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They got a second chance. Now they’re changing kids’ lives.

April 18, 2018

min read

When Lynn and David Gilkey left prison more than a decade ago after serving time for criminal drug offenses, they both knew they were being given a second chance. They sought to make the most of it by giving back to the Wichita community, mentoring young men and women at risk of falling into the same traps that ensnarled them.

57-–-Interview_400x275-(1).jpgThe couple began their work in 2005. David’s program, Brotherhood, focuses on reducing violence and gang activity; Lynn’s, Sisterhood, is dedicated to helping teenage girls establish healthy lifestyle behaviors. They co-founded Rise Up for Youth in 2014, one of many community-focused programs supported by Koch Industries and its partners.

The Gilkeys are still working, but with heavy hearts. Lynn’s son, Ryan, died after an accidental overdose of the synthetic drug K2 last April. Through their own stories of personal tragedy, redemption, and perseverance, they hope to inspire young adults toward lives of meaning and purpose.

To mark Second Chance Month, Koch News spoke with the Gilkeys about their work with Rise Up for Youth, their impact, and the power of second chances:

Having been given a second chance, how has your life been impacted?

Lynn: Just being able to do something positive in the community by helping young people to not make the same mistakes I did. I hope that being given an opportunity to share my story gives others hope that we all deserve a second chance.

David: A second chance for me is not only a second chance on life, but also it gives me a second chance to be a father, and also a second chance to be a son, a brother, and even a husband. The things that I’ve been through in life, that’s not who I am, that’s just something I’ve done.

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What has been the most challenging aspect of your work, and how has that changed over the years?

Lynn: Making everybody else know that this work needs to be done.

David: That there are programs like Rise Up for Youth out there, and that they really need to be supported because they are highly needed. We’re equipping these young people with support and coping strategies that teachers don’t have time to give them. We’re bringing in the professionals, all the way down to the person that did 20-30 years in prison. We expose these young people to all walks of life, so that when that they walk out of our lives and become an adult, they can’t say “no one ever told me.” Yes, we did. We cover all the bases.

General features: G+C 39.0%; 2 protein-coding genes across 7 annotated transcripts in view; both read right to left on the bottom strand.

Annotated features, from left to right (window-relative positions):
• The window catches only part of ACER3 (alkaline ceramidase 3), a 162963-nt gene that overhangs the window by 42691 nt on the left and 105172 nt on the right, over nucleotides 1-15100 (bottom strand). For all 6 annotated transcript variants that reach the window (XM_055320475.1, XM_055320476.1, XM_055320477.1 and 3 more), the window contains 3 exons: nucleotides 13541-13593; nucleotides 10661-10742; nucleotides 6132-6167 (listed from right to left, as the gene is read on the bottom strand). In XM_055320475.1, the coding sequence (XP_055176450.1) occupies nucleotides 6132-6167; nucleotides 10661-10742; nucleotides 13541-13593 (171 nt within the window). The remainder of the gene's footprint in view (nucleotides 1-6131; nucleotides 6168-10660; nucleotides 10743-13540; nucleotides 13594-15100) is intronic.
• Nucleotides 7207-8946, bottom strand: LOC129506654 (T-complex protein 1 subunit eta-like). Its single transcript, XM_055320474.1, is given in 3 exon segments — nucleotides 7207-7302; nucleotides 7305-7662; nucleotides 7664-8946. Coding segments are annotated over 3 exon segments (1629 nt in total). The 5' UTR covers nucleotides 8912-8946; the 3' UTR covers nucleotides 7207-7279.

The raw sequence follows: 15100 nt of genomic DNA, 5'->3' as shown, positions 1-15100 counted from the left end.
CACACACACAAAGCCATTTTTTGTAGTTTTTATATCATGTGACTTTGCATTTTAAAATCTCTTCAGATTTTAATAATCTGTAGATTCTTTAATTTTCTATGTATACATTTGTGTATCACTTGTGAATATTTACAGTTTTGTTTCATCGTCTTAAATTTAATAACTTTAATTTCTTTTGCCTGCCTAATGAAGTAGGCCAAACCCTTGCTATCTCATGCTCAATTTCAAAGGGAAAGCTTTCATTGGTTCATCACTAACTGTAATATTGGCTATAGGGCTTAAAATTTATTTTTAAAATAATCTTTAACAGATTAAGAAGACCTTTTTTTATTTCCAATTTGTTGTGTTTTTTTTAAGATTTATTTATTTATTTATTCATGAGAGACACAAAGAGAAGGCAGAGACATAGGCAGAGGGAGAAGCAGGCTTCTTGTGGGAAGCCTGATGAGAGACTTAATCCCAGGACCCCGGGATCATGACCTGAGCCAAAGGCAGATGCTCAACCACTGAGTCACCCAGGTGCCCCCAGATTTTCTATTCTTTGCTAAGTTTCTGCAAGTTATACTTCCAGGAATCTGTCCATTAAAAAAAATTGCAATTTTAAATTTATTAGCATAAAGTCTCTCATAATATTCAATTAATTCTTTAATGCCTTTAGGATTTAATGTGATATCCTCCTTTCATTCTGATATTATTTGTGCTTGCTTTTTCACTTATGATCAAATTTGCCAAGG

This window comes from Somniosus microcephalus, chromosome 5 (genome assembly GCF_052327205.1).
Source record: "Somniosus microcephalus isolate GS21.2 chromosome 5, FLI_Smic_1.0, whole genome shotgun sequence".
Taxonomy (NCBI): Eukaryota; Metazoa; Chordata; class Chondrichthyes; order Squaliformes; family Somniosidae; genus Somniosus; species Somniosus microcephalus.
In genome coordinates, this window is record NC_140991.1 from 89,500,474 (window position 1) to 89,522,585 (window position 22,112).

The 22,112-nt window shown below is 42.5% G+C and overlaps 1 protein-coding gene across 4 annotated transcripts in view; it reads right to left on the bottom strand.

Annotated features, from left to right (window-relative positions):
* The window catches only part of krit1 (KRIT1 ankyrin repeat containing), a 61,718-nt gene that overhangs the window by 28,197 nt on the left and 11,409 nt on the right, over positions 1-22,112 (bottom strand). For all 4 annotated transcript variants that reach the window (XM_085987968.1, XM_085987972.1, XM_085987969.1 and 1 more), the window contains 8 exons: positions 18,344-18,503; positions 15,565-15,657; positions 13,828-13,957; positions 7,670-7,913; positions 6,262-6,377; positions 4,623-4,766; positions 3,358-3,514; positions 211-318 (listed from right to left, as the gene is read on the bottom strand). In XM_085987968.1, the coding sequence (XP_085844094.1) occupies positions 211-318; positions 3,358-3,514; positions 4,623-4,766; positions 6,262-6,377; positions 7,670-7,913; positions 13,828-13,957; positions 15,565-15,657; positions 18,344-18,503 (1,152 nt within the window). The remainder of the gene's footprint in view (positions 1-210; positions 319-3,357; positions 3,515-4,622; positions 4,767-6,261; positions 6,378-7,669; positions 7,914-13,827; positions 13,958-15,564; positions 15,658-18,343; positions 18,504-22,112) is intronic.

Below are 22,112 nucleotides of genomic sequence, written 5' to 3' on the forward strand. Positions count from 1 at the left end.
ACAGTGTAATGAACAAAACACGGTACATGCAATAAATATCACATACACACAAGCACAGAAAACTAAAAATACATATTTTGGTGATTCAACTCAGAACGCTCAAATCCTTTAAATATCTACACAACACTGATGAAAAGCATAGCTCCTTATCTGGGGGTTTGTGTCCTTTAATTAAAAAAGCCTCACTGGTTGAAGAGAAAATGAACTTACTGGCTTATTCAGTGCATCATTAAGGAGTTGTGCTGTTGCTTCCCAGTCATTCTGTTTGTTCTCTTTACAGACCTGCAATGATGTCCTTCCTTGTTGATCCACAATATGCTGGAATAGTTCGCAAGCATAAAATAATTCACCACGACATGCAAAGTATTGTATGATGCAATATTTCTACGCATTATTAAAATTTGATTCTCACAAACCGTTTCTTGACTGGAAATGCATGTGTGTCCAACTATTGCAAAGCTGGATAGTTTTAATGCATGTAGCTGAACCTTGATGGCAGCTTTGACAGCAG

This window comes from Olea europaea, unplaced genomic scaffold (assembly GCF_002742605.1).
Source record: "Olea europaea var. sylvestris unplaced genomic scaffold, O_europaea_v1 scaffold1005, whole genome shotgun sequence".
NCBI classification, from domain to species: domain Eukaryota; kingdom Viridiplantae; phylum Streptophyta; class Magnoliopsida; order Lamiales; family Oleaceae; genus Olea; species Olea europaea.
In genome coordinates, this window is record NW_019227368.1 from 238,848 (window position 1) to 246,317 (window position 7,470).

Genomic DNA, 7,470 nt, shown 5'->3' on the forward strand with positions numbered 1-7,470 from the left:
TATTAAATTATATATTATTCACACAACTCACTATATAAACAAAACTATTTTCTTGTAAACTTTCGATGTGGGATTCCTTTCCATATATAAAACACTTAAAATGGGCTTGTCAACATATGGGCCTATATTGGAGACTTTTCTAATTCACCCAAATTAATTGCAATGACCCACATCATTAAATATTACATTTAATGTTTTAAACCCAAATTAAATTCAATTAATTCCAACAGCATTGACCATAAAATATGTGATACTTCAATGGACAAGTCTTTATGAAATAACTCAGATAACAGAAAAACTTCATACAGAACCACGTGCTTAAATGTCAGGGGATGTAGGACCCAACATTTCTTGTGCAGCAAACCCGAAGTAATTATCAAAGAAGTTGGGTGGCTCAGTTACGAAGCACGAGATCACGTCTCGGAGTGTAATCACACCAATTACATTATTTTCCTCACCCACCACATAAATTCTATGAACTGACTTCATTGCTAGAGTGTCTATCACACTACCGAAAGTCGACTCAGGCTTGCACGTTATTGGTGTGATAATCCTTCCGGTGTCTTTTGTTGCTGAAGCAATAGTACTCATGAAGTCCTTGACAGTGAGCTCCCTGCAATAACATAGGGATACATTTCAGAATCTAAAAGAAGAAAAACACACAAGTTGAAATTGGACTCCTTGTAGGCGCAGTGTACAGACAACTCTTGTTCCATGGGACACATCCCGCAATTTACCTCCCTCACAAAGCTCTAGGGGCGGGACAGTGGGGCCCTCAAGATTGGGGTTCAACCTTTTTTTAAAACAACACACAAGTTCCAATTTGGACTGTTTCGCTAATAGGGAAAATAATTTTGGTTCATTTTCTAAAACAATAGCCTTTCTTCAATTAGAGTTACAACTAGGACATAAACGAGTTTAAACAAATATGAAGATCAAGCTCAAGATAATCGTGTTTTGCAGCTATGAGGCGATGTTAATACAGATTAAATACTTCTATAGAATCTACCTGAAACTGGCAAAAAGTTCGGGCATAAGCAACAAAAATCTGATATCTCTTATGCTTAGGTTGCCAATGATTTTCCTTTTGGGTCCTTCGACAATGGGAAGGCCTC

Lynn: From the CEO of a company to, like David said, somebody walking out that’s on probation or on parole for the rest of their lives. You’re getting a gamut of all kinds of walks of life, and you get to make that choice of what you want to be. You want to be a CEO of a company, or do you want to own your business, or do you want to be part of the prison population? You get to make that choice. And we are giving these kids exposure to that.

What are some moments when you’ve really broken through and made a difference in someone else’s life?

David: Oh, man. Where do we start with that one? We’ve touched the lives of probably 1,000 kids since we’ve been doing this work.

Lynn: Or more.

David: Or more. And just going and walking in public to stores, wherever we go, from little kids to adults, I mean, they run up to us and give us hugs and tell us thank you. Or say, “I’m in college.” “I’m married now.” “I have a family.” “I’m doing great.” “Thank you.” Some of the kids I don’t even remember, but they remember us. It’s those precious moments that you can’t even put a price tag on. The smiles, the tears. Even when the grandparents come up to us and say, “If it wasn’t for you, I don’t know where my child would be today, or my grandson or my granddaughter or my niece or nephew. You guys are doing great work. Keep doing what you’re doing.” That is priceless.

Lynn: I had a young lady that went off to college, but she was really struggling. We say a pledge in our group every time before we start, and she said that she had put that on her mirror so that she could read that pledge every day because she was about to give up.

We plant the seeds, but sometimes we don’t get to see how they grow. It’s nice to hear when they call us and tell us that we’ve made an impact in their lives.

How does that make you feel personally?

David: It just lets us know that we’re doing the job God told us to do.

Lynn: And that we have a purpose.